Current theories for the rapid growth of raindrops involve either the growth of ice crystals at the expense of water drops, or the coalescence of small droplets by the sweeping action of falling drops.

1 Bergeron-Findeisen theory

This widely accepted theory is based on the fact that at subzero temperatures the atmospheric vapour pressure decreases more rapidly over an ice surface than over water (Figure 2.14). The saturation vapour pressure over water becomes greater than over ice, especially between temperatures of -5 and -25°C, where the difference exceeds 0.2 mb. If ice crystals and supercooled water droplets exist together in a cloud, the drops tend to evaporate and direct deposition takes place from the vapour on to the ice crystals.

Freezing nuclei are necessary before ice particles can form - usually at temperatures of about -15 to -25°C. Small water droplets can, in fact, be supercooled in pure air to -40°C before spontaneous freezing occurs. But ice crystals generally predominate in clouds where temperatures are below about -22°C. Freezing nuclei are far less numerous than condensation nuclei; there may be as few as 10 per litre at -30°C and probably rarely more than 1000. However, some become active at higher temperatures. Kaolinite, a common clay mineral, initially becomes active at -9°C and on subsequent occasions at -4°C. The origin of freezing nuclei has been a subject of much debate but it is generally considered that very fine soil particles are a major source. Biogenic aerosols emitted by decaying plant litter, in the form of complex chemical compounds, also serve as freezing nuclei. In the presence of certain associated bacteria, ice nucleation can take place at only -2 to -5°C.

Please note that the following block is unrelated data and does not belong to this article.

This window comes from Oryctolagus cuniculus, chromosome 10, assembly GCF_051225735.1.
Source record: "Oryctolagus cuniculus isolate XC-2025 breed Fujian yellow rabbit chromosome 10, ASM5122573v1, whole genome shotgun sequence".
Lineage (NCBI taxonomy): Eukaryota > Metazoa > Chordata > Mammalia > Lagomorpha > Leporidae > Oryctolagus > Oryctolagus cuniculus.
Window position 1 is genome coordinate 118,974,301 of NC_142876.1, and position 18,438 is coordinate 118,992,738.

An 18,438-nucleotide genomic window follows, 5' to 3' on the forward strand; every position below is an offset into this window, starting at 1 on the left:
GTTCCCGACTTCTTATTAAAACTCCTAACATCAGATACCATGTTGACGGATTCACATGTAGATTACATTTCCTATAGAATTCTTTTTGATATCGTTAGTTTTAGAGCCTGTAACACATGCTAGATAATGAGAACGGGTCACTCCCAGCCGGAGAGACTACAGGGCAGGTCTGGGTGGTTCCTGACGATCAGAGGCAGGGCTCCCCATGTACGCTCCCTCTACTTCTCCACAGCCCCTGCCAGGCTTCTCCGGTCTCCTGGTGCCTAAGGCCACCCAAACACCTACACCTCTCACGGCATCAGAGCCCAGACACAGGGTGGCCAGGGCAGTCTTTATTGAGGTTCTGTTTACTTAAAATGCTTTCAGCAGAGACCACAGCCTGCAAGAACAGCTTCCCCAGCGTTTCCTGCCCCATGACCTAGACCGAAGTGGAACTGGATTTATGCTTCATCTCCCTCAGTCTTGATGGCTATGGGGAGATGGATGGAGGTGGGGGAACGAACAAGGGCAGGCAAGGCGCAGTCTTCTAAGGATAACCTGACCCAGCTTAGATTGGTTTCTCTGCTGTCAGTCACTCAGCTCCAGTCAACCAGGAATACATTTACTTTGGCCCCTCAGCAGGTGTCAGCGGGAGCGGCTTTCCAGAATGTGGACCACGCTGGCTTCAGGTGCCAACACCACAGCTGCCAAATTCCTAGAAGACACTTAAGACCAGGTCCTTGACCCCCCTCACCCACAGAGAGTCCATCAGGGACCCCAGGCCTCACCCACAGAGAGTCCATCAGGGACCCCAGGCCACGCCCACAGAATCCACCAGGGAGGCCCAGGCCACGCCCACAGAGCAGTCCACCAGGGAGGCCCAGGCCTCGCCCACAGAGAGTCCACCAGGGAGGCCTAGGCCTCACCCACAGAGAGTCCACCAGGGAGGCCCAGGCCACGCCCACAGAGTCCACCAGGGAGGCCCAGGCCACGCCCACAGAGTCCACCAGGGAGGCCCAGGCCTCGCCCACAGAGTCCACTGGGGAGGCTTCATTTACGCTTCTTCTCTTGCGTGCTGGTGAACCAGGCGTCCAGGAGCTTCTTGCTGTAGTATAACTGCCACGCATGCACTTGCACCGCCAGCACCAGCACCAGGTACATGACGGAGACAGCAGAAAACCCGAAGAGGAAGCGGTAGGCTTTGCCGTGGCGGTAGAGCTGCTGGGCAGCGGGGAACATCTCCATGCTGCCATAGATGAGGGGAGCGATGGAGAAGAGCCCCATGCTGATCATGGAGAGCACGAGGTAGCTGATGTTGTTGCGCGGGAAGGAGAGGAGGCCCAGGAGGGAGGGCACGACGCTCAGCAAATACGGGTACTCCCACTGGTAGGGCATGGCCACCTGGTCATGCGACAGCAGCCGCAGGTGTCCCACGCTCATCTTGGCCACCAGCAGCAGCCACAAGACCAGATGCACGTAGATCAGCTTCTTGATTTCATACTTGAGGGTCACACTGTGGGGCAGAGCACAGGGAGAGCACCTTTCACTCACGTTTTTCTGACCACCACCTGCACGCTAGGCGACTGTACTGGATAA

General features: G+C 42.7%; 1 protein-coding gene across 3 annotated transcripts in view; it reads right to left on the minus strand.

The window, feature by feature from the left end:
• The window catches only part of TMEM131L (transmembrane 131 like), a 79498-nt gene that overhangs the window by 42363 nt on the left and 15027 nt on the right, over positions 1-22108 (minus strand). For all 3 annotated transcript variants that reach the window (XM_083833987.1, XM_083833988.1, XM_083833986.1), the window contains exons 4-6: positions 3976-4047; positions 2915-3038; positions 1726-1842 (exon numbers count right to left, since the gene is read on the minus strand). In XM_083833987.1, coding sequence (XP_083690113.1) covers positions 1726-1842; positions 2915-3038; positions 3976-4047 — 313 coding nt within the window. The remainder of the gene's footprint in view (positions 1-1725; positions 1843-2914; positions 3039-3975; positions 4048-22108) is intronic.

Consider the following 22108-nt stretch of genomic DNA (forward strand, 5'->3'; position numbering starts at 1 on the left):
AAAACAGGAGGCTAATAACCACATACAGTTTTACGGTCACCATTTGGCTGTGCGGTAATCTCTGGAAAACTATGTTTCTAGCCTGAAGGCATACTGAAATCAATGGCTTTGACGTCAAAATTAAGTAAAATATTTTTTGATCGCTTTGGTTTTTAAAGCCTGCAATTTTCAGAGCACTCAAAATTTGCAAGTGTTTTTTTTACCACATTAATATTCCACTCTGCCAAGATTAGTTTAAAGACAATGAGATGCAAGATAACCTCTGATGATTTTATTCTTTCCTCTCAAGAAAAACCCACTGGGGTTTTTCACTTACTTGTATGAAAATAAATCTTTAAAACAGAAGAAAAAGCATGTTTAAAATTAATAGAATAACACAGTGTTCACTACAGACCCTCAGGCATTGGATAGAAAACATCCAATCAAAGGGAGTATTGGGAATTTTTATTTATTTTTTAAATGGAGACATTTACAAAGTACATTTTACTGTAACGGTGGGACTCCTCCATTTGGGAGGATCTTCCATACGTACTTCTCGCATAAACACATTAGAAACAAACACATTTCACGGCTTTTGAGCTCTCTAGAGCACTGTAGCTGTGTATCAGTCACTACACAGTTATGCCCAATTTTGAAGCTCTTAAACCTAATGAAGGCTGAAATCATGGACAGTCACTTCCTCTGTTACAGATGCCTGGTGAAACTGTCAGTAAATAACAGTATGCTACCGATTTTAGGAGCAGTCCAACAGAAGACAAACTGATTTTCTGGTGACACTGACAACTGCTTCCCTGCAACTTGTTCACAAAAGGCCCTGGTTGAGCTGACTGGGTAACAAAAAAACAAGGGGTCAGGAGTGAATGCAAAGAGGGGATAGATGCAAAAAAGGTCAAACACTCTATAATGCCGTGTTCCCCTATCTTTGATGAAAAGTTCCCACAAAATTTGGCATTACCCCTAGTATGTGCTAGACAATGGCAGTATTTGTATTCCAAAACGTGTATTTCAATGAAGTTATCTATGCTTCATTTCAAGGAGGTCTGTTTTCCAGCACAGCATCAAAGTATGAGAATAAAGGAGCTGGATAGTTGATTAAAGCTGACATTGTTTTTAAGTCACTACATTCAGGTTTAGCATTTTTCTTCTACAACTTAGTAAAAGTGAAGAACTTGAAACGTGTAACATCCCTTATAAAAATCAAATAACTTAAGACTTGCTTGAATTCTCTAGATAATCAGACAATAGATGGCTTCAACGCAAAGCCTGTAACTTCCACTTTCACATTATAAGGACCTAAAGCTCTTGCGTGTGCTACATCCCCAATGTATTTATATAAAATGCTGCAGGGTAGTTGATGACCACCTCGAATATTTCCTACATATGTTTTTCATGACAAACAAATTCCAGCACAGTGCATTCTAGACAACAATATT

Tiny ice crystals grow readily by deposition from vapour, with different hexagonal forms (Plate 10) developing at different temperature ranges. The number of ice crystals also tends to increase progressively because small splinters become detached by air currents during growth and act as fresh nuclei. The freezing of supercooled water drops may also produce ice splinters (see F, this chapter). Figure 5.13 shows that a low density of ice particles is capable of rapid growth in an environment of cloud water droplets. This results in a slower decrease in the average size of the much larger number of cloud droplets although this still takes place on a time scale of 101 minutes. Ice crystals readily aggregate upon collision, due to their branched (dendritic) shape, and groups of ten crystals may form a single snowflake. Temperatures between about 0 and -5°C are particularly favourable to aggregation, because fine films of water on the crystal surfaces freeze when two crystals touch, binding them together. When the fall speed of the growing ice mass exceeds the existing velocities of the air upcurrents the snowflake falls, melting into a raindrop if it falls about 250 m below the freezing level.